Alabama Baptists are a complex people. Although regarded as conservative in both politics and theology, many Baptists became leaders of the 1890s agrarian revolt, devoted partisans of the social gospel early in the 20th century, and ardent advocates of the New Deal. Complexity has also characterized the denomination's race relations. For nearly five decades half its members were slaves, while many other members owned slaves. Thus, interaction of black and white Baptists created a unique religious setting in which people who were members of the same churches interpreted the gospel of liberation in dramatically different ways. After the Civil War, Baptist churches in the South divided into white and black congregations. Only white congregations remained part of the Southern Baptist Convention, whose members are known as Southern Baptists. Black congregations became part of the National Baptist Convention, and their history is a separate story deserving future study. Despite social and cultural conflict Alabama Baptists helped tame a chaotic frontier, sustained a sense of community, created opportunities not available in secular society, shaped Alabama politics, and obtained religious dominance seldom matched in U.S. history. Wayne Flynt's balanced, exhaustively researched book is the first about Alabama Baptists to be written by a professional historian. Publication in 1998 marks the 175th anniversary of the Alabama State Baptist Convention.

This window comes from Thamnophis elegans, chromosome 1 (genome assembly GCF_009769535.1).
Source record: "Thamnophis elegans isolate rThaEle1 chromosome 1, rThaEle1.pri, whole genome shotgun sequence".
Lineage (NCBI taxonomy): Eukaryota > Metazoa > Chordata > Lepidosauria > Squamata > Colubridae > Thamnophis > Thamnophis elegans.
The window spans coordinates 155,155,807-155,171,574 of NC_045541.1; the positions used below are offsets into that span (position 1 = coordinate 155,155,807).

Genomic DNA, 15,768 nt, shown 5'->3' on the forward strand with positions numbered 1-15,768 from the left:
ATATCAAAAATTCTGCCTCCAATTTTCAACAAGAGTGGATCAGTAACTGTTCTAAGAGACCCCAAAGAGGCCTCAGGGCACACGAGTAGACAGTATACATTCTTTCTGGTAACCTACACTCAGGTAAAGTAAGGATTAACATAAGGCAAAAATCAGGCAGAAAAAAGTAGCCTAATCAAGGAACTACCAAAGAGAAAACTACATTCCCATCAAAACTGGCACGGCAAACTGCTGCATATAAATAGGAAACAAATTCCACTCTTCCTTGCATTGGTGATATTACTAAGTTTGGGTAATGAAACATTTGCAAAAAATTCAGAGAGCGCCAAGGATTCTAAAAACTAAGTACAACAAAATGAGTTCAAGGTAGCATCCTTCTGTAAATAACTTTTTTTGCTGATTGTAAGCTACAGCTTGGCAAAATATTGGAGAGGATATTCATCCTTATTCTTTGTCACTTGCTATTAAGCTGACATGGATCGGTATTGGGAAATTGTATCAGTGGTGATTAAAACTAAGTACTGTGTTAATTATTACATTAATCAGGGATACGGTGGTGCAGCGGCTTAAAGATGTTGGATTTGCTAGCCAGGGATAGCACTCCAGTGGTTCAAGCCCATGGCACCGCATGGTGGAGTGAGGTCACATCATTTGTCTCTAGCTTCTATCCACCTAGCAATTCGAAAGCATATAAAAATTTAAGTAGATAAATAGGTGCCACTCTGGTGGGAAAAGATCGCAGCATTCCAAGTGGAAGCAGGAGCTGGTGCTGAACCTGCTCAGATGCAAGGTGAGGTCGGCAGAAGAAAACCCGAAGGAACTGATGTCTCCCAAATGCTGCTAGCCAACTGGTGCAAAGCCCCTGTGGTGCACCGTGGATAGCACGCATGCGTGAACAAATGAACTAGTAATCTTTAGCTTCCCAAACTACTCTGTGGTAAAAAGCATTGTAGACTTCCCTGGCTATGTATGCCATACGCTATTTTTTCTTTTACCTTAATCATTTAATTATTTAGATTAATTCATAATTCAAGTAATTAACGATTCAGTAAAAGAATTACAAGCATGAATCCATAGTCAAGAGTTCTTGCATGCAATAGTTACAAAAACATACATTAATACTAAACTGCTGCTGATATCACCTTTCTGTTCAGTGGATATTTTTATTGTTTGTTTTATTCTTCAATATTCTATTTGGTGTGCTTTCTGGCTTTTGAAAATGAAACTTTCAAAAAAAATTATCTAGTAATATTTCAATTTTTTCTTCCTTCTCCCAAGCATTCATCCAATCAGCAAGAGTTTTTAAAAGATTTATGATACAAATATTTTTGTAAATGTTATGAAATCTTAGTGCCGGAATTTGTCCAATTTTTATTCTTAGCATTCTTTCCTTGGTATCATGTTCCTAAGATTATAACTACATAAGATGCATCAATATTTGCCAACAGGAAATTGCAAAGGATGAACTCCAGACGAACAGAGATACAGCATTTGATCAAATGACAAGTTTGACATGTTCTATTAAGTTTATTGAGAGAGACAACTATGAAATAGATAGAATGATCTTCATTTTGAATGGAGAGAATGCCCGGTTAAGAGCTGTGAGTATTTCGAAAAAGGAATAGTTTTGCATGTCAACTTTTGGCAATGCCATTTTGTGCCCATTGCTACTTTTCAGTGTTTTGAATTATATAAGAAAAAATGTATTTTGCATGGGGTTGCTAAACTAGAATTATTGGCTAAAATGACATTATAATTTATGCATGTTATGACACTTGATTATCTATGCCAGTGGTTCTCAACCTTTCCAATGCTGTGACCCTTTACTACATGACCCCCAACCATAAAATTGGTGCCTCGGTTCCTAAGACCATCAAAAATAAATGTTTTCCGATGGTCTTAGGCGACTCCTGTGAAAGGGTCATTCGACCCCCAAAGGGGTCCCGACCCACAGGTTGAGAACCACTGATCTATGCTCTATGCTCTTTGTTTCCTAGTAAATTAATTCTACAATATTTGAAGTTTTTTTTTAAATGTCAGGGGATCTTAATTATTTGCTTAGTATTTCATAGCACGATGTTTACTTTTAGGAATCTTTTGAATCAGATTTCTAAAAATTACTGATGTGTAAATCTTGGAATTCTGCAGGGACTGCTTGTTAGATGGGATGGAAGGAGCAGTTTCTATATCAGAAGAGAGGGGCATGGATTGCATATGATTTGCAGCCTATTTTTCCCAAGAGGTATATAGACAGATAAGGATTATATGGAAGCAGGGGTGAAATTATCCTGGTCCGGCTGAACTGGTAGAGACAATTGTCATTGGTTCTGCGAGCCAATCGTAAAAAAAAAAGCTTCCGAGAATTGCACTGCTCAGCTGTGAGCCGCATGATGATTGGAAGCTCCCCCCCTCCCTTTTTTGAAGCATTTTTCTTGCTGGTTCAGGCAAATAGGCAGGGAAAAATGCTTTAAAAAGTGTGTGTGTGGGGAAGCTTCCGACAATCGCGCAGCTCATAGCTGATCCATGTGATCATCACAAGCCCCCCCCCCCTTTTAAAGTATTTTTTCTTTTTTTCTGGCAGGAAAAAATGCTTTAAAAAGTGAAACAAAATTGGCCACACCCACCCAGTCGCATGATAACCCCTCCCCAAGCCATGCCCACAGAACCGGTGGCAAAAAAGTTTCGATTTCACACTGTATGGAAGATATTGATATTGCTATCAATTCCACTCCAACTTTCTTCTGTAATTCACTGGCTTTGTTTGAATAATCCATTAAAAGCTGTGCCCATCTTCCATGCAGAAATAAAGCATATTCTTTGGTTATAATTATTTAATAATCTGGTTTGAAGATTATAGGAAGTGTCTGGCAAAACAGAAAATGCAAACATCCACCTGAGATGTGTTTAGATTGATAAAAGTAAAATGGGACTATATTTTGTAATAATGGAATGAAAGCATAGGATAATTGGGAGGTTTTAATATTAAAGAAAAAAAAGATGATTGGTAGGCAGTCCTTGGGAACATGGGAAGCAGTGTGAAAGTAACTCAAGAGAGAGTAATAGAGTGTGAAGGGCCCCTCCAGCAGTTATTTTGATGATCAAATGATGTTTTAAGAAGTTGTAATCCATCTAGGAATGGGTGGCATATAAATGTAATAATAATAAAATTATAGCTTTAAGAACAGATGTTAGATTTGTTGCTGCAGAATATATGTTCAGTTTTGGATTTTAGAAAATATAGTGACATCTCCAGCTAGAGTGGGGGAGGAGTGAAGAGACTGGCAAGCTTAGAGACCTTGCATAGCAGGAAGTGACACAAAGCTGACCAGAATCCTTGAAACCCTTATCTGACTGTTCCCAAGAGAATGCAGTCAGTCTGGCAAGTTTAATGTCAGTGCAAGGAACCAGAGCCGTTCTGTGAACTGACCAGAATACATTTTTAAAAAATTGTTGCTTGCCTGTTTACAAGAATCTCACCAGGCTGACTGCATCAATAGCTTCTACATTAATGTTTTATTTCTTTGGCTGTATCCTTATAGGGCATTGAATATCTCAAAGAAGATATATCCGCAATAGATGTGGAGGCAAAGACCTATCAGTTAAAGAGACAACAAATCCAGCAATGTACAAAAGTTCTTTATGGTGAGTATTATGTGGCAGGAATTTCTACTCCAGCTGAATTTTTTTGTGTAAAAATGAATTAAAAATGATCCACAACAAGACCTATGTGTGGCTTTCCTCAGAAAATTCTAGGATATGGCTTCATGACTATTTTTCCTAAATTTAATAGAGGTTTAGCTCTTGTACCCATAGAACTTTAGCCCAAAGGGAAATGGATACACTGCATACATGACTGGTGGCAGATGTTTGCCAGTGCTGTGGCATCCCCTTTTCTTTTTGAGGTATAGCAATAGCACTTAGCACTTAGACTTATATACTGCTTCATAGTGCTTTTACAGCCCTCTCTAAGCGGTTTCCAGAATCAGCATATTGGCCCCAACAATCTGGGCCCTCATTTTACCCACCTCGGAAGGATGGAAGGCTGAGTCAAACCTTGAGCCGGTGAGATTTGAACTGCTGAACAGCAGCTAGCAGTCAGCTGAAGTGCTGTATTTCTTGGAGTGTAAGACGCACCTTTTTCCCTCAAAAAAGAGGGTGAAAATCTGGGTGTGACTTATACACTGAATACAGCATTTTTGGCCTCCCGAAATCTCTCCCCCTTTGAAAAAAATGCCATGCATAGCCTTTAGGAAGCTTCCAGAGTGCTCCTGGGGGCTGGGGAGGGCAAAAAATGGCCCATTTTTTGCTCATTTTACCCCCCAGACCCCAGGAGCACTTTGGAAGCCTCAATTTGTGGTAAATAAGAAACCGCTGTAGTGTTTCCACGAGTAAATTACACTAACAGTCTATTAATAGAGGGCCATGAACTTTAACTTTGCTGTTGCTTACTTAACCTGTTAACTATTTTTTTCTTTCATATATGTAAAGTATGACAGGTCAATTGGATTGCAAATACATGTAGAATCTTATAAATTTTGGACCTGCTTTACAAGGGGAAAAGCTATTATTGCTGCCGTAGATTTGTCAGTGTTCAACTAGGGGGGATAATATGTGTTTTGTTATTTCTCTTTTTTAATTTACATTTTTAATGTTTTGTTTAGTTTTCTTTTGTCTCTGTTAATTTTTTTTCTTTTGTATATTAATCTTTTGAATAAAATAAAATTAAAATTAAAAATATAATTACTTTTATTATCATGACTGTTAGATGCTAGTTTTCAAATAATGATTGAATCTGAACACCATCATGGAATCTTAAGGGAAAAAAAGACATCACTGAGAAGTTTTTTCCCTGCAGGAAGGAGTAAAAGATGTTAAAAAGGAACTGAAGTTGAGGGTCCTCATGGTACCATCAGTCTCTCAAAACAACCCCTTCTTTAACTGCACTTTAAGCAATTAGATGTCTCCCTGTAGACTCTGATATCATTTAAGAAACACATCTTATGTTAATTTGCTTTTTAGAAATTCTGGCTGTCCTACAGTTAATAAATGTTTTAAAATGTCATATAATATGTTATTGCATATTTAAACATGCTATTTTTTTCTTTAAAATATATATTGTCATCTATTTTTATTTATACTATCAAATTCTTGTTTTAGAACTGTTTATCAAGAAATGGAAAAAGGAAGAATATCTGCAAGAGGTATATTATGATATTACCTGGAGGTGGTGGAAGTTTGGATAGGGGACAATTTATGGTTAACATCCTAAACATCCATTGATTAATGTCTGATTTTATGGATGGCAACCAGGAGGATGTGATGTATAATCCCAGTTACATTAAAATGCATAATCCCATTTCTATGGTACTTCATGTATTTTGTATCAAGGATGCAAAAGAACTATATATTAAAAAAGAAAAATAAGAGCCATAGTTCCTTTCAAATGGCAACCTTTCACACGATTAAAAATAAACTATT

Wayne Flynt is Distinguished University Professor at Auburn University and author or coauthor of eleven books, including Poor but Proud, Alabama in the Twentieth Century, and Taking Christianity to China: Alabama Missionaries in the Middle Kingdom, 1850-1950. Flynt has been recognized with numerous awards and honors, including the Lillian Smith Award for nonfiction, the Clarence Cason Nonfiction Award, the James F. Sulzby Jr. Book Award (twice), and the Alabama Library Association Award for nonfiction (twice).